— Mountain Moggy - The Stoning of the Witch • William H. G. Kingston

... to have fever or are you merely bad-tempered?" she asked out loud, and the sound of her own voice made her laugh in spite of her heavy heart. She went into the bathroom and soused her head in cold water. When she came back a frightened Zilah was putting a small tray on the brass-topped table ...
— The Sheik - A Novel • E. M. Hull

... are generally owing to the want of water,—to the want of an abundance of water. An infant who is every morning well soused and well swilled with water seldom suffers either from excoriations, or from any other of the numerous skin diseases. Cleanliness, then, is the grand preventative of, and the best remedy for excoriations. Naaman the Syrian was ordered "to wash and be clean," and ...
— Advice to a Mother on the Management of her Children • Pye Henry Chavasse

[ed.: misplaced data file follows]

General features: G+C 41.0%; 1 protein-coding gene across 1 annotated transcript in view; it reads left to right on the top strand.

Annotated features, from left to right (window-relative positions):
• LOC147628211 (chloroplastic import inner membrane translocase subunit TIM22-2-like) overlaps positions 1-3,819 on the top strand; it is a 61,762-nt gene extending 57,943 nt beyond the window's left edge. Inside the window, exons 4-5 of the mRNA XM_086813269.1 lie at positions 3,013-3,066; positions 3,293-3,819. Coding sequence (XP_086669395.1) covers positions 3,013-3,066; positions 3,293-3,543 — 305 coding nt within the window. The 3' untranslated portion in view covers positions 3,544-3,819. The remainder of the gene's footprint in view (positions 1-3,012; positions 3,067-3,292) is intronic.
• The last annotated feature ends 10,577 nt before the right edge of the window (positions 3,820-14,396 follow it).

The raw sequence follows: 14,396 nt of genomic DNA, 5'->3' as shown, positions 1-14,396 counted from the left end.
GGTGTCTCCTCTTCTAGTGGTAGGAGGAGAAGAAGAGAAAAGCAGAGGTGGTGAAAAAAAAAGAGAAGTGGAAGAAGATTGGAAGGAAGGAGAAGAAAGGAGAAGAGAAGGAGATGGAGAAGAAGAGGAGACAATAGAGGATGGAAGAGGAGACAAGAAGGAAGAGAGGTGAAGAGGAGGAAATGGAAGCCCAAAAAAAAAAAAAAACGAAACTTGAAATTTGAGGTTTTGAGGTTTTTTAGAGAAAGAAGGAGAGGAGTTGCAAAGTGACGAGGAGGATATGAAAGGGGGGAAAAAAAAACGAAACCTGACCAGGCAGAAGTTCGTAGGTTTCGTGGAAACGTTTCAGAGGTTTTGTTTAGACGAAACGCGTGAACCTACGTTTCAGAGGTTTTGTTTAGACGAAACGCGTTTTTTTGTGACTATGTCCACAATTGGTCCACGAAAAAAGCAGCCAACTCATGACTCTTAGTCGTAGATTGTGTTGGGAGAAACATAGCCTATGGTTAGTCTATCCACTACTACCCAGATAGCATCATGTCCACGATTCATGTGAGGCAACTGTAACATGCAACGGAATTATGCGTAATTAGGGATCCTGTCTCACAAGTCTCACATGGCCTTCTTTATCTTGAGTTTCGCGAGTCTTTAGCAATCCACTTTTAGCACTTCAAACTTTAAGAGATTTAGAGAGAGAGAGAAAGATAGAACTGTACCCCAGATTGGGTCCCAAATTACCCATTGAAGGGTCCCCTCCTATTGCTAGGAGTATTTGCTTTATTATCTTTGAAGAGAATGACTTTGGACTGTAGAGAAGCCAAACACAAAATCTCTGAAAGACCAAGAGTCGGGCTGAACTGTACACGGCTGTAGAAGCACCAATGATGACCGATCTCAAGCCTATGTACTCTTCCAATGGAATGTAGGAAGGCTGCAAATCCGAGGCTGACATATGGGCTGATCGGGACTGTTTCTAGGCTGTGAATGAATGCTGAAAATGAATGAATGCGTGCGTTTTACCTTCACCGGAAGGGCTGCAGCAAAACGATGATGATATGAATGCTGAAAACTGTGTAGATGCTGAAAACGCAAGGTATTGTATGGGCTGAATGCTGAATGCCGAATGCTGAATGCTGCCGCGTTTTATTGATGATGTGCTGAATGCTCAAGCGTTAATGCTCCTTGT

... brass tacks. When I gets that C.Q.D. from Van Cleft, I finds the young fellow inside the ring of rubbernecks, blubbering over the old man, where he lies on the floor of the taxi—looking soused." ...
— The Voice on the Wire • Eustace Hale Ball

... rugged stonework of the wall. The air roared in his ears; he saw the stars overhead, and the reflected stars below him in the moat, whirling like dead leaves before the tempest. And then he lost hold and fell, and soused head over ...
— The Works of Robert Louis Stevenson - Swanston Edition Vol. 8 (of 25) • Robert Louis Stevenson



Words linked to "Soused" :   drunk, jargon, intoxicated, slang, argot, vernacular, cant, lingo, patois, inebriated